In 1970, a young Syrian filmmaker, filled with revolutionary fervor, made a beautiful film-poem to celebrate the great strides his nation was making toward modernization. The fifteen-minute black-and-white film that opens this program (Film Essay on the Euphrates Valley) shows men and machines, captured by the eye of a brilliant film artist, wholeheartedly dedicated to accomplishing a heroic task. Thirty-five years later, the same filmmaker, Omar Amiralay, returns to the site of his first film, this time to atone for this "error of youth". The dam whose construction he depicted has collapsed. A government report indicates that all the dams constructed by the Baath party after it came to power, will meet a similar fate. (The Baath party in Syria was a branch of Saddam Hussein's in Iraq.) In the village of Al-Machi, Amiralay looks unblinkingly at what has become of the dream of Arab socialism. Far from creating a work of flat political denunciation, he has gone beyond simply expressing his own disillusionment and captured, no less chillingly because he has done it elliptically, a glimpse of an educational system so regimented it seems beyond belief. A rare contemporary example of filmmaking combining formal mastery with political courage.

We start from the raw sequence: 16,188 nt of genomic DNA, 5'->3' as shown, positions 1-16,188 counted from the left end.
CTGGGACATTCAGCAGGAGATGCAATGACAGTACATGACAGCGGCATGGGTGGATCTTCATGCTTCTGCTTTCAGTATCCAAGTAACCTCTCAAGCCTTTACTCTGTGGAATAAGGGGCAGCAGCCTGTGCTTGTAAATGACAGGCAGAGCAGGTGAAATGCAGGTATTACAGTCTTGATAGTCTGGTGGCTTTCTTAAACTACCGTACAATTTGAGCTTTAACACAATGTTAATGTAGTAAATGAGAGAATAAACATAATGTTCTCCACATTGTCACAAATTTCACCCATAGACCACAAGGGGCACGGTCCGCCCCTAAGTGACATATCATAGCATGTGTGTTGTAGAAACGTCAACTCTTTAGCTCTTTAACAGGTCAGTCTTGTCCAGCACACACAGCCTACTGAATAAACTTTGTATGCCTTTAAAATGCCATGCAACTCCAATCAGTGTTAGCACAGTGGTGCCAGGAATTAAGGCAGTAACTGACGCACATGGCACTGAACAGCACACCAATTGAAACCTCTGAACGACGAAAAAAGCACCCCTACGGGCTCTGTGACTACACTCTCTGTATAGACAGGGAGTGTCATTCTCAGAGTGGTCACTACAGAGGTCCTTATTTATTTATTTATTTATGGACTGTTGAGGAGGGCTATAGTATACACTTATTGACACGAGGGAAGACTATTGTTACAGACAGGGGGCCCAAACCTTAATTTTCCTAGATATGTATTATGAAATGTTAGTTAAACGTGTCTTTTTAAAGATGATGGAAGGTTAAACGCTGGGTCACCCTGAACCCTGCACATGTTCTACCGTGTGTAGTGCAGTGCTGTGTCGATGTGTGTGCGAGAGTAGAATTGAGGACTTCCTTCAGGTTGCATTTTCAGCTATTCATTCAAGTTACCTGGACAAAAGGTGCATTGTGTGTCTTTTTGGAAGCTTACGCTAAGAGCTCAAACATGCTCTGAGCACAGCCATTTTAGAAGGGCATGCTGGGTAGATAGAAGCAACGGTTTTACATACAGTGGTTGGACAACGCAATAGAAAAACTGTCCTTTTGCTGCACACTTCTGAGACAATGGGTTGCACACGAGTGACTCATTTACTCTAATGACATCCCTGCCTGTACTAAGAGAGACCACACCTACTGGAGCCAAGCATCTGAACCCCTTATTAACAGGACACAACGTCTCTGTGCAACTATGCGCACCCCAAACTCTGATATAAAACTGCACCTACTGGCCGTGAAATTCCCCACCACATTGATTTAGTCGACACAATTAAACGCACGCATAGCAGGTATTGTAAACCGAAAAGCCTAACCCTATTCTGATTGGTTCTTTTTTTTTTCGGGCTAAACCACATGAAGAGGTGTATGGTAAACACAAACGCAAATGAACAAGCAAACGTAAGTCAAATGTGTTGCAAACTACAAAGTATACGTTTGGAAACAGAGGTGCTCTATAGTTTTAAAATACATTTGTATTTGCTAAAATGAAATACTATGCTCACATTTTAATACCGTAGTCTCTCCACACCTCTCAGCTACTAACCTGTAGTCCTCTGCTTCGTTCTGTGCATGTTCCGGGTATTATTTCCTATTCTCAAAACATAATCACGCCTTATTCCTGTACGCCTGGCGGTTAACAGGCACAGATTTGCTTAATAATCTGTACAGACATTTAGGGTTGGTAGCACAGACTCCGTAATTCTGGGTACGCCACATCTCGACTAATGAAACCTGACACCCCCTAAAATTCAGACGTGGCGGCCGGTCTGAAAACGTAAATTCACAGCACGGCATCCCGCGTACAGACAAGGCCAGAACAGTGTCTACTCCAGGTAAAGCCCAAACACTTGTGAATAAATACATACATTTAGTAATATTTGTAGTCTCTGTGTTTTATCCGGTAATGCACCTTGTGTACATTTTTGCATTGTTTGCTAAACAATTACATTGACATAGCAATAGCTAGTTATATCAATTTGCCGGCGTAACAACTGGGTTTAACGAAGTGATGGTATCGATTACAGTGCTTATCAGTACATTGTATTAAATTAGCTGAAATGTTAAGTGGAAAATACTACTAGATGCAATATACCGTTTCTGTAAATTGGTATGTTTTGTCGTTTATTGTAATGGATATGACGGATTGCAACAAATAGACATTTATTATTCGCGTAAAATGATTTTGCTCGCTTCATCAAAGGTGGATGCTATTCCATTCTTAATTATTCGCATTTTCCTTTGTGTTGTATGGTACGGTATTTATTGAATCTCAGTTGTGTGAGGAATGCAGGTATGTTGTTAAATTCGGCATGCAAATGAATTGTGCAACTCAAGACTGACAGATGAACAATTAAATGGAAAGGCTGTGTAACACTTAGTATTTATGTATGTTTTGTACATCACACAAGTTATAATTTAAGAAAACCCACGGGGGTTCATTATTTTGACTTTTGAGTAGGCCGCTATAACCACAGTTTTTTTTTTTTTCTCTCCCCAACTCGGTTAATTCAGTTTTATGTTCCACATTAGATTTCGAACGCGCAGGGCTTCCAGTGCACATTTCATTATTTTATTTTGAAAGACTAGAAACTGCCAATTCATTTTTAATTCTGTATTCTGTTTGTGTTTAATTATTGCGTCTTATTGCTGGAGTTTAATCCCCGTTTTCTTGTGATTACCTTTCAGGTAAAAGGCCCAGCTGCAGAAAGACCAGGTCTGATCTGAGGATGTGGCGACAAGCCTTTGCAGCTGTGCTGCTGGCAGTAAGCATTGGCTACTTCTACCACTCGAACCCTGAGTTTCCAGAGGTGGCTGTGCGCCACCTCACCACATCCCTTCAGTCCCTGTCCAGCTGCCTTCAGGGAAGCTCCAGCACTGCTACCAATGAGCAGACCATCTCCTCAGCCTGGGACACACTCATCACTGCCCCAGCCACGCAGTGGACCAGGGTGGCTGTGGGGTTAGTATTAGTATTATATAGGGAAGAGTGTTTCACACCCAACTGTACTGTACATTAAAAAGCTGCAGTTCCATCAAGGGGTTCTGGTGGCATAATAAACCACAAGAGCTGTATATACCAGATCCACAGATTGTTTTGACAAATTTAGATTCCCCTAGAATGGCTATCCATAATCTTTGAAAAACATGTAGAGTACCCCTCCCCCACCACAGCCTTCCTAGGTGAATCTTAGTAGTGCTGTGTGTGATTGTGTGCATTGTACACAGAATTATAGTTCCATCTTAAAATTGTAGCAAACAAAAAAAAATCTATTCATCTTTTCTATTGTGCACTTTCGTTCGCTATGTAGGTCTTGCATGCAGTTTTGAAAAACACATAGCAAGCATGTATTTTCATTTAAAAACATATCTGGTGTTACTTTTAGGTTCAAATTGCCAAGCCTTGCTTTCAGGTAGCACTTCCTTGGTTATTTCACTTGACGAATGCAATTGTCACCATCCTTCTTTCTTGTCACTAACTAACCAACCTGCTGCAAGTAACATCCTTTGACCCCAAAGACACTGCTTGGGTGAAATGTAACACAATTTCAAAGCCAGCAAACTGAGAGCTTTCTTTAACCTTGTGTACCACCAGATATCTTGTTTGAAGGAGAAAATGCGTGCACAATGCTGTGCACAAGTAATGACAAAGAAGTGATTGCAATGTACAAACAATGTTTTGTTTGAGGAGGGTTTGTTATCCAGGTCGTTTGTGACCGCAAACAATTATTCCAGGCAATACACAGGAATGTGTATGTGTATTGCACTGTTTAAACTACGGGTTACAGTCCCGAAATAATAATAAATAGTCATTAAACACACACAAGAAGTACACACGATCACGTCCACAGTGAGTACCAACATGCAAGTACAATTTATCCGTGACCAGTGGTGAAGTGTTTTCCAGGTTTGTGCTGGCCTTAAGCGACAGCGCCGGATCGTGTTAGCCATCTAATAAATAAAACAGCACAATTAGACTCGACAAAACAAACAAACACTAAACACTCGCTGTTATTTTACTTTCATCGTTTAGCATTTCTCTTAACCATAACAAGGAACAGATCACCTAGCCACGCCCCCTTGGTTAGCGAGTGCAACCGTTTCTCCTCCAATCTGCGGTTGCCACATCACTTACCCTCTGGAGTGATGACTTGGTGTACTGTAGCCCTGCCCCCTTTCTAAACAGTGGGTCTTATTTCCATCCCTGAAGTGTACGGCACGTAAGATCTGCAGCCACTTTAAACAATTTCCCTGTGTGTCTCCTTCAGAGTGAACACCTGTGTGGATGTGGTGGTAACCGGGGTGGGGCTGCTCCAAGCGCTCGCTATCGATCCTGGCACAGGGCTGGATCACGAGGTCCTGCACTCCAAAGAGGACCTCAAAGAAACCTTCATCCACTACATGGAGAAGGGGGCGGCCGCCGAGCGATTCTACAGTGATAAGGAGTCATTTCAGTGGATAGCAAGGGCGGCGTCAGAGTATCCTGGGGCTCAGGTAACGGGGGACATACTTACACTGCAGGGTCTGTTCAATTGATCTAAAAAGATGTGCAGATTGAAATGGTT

Born in Damascus, Syria in 1944, Omar Amiralay received a diploma in theater studies from the Théâtre des Nations in Paris. Since 1981, he's directed many documentary films for several French television channels. Amiralay's feature and short films include The Man with the Golden Soles (2002, a portrait of recently assassinated Lebanese prime minister Rafik Harir), There Are Still a Lot of Things to Talk About, Le plat de sardines, Par un jour de violence ordinaire, Mon ami Michel Seurat..., Moudarres, Le dernier des pionniers, To the Attention of Madame Prime Ministre Benazir Bhutto, The Lady of Schibam, L'ennemi intime, Vidéo sur sable, Le sarcophage de l'amour, Senteurs du Paradis, The Misfortune of One, and About a Revolution.